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Analysis and comments on I like to see it lap the Miles -- by Emily Dickinson

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Comment 20 of 255, added on November 17th, 2011 at 7:01 AM.


ashley from Bosnia and Herzegovina
Comment 19 of 255, added on August 30th, 2010 at 12:58 AM.
I like to see it lap the miles

At first read I thought the horse was metaphor for the sun moving east to
west, sundown = (docile and omnipotent at it own stable door) or peer
shanties ...
Second read it became clear that the poem is retelling the delighted
experience of seeing a train move through the viewer's landscape. This is,
of course naivety. The iron horse would mercilessly open the west, further
decimate native people, kill of the buffalo ... Like most technology, a
Pandora's box of good and bad.

me455 from United States
Comment 18 of 255, added on March 22nd, 2010 at 6:12 AM.

I'm just wondering,why on the 1st stanza the horse image is projected to be
unmoved to picture the train's movement in the middle of its journey. and
why the final stanza utilizing simile instead of metaphor as it is on the
previous lines.is there any special effect that want to be achieved?i think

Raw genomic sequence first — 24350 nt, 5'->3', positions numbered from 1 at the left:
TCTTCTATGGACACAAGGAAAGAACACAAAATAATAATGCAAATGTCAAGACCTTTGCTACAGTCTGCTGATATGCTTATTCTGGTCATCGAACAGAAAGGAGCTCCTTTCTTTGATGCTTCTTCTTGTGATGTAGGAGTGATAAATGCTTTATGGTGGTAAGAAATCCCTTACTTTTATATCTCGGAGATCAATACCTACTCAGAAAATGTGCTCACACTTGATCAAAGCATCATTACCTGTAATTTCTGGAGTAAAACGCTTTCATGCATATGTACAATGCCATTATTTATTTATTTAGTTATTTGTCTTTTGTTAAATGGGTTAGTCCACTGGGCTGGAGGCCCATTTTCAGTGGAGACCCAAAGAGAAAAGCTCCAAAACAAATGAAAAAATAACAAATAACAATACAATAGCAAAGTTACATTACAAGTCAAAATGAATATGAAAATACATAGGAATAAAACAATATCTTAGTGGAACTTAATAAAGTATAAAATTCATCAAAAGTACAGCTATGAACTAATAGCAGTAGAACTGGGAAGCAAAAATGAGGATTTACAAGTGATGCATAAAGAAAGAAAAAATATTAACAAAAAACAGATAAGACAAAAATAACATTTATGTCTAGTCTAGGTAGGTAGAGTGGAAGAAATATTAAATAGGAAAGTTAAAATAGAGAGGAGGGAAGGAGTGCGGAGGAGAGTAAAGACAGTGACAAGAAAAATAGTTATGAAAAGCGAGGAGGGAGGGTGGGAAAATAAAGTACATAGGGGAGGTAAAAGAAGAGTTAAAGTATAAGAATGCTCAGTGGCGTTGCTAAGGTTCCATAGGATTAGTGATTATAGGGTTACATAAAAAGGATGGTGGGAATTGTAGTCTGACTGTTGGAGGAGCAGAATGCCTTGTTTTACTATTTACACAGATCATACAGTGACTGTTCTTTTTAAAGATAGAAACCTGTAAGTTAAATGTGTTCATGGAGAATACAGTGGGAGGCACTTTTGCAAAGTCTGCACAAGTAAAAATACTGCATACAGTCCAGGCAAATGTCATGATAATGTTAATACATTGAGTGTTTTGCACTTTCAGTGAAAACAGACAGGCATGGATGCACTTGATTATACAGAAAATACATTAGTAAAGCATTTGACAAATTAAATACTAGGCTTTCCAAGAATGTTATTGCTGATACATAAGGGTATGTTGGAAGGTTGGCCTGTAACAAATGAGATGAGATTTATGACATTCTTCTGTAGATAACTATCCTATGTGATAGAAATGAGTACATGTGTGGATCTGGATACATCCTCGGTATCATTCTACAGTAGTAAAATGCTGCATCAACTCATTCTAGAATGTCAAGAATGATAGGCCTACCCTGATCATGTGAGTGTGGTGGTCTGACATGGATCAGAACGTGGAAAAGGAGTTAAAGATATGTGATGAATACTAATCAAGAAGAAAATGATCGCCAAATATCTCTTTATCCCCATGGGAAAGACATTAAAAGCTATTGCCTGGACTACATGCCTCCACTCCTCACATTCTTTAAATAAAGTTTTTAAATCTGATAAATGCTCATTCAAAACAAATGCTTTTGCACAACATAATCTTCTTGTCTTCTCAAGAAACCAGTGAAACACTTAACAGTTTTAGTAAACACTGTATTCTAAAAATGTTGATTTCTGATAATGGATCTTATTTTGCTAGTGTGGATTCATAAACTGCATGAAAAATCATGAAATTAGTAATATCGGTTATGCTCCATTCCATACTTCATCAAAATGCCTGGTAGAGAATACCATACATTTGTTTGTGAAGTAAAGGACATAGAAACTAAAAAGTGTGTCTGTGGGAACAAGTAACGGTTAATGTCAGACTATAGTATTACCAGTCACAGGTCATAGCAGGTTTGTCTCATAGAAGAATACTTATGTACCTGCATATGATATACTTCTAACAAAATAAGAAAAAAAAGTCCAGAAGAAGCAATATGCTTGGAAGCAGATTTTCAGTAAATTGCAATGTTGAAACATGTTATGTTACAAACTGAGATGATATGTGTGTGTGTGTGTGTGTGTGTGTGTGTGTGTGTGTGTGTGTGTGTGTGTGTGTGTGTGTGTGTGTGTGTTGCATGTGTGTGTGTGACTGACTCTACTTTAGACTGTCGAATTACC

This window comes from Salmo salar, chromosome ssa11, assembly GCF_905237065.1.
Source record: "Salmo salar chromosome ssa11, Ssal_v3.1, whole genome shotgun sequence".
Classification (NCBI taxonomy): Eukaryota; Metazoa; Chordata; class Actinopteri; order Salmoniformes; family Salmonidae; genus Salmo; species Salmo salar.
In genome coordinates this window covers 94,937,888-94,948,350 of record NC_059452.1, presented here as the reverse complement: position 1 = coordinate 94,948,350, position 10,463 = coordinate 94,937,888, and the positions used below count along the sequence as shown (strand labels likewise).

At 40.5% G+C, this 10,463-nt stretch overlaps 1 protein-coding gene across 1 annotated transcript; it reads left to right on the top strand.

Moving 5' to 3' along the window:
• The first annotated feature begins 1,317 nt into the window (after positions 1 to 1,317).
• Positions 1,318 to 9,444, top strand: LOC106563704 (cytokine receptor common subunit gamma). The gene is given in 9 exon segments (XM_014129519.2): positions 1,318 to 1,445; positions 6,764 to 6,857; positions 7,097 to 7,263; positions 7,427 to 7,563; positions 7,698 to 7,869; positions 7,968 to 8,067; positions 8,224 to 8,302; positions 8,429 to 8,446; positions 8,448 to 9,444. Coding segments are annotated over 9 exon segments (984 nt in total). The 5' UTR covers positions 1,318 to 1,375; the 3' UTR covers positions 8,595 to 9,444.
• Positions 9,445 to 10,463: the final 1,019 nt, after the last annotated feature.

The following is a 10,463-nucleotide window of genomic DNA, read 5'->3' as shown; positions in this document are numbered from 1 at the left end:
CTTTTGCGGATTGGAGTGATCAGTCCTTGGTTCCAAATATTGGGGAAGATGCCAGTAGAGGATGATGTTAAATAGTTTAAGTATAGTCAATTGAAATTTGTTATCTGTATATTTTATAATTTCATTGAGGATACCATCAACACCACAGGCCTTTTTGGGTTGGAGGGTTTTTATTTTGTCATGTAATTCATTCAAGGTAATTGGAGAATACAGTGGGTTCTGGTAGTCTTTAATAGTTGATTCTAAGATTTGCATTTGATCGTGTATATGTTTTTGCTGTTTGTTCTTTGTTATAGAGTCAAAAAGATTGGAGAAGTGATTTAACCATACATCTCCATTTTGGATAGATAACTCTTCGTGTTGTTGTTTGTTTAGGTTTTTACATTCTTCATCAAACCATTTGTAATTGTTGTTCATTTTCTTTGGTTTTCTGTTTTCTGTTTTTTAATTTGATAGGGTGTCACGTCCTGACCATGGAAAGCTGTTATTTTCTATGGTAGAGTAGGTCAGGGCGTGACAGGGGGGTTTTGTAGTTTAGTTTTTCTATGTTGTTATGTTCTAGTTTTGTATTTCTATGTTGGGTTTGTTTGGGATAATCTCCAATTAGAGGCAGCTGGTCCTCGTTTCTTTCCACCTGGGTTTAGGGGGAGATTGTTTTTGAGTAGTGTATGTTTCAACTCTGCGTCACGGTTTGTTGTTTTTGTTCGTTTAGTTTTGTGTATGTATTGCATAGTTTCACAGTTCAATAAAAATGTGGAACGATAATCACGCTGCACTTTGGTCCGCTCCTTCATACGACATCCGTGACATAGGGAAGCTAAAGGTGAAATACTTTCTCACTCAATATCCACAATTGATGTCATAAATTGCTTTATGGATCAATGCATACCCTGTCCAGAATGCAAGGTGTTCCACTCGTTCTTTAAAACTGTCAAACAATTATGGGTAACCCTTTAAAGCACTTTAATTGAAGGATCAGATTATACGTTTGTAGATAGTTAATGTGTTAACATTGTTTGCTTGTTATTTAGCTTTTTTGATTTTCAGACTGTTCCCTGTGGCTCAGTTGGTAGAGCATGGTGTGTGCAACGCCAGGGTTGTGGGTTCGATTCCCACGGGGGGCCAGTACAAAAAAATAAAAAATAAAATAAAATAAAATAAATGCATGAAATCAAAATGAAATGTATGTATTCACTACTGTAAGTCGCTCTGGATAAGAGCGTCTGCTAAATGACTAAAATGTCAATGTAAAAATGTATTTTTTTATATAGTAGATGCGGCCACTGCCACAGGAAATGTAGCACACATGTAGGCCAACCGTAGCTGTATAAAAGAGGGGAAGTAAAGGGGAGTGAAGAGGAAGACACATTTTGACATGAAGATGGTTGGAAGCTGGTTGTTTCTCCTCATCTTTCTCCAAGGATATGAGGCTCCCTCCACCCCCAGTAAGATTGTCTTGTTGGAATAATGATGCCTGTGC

so, notes the metaphor 'in horrid-hooting stanza'. How the word 'stanza'
been directly attached to the horse/train image when there is nothing about
stanza/poem has been introduced before? i feel the poem production process
in this poem.

Cs from Indonesia
Comment 17 of 255, added on February 2nd, 2010 at 9:25 PM.

This poem is obviously describing the train as an "iron horse" you idiots.

A Junior in High school from United States
Comment 16 of 255, added on January 24th, 2010 at 7:53 PM.

Ok, seriously people, this poem is obviously about the ocean. My proof? "I
like to see it LAP the Miles" hello? Lap, as in the waves lapped against
the shore? I rest my case.

Abi from United States

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Information about I like to see it lap the Miles --

Poet: Emily Dickinson
Poem: 585. I like to see it lap the Miles --
Volume: Complete Poems of Emily Dickinson
Year: 1955
Added: Jan 9 2004
Viewed: 2786 times

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By: Emily Dickinson

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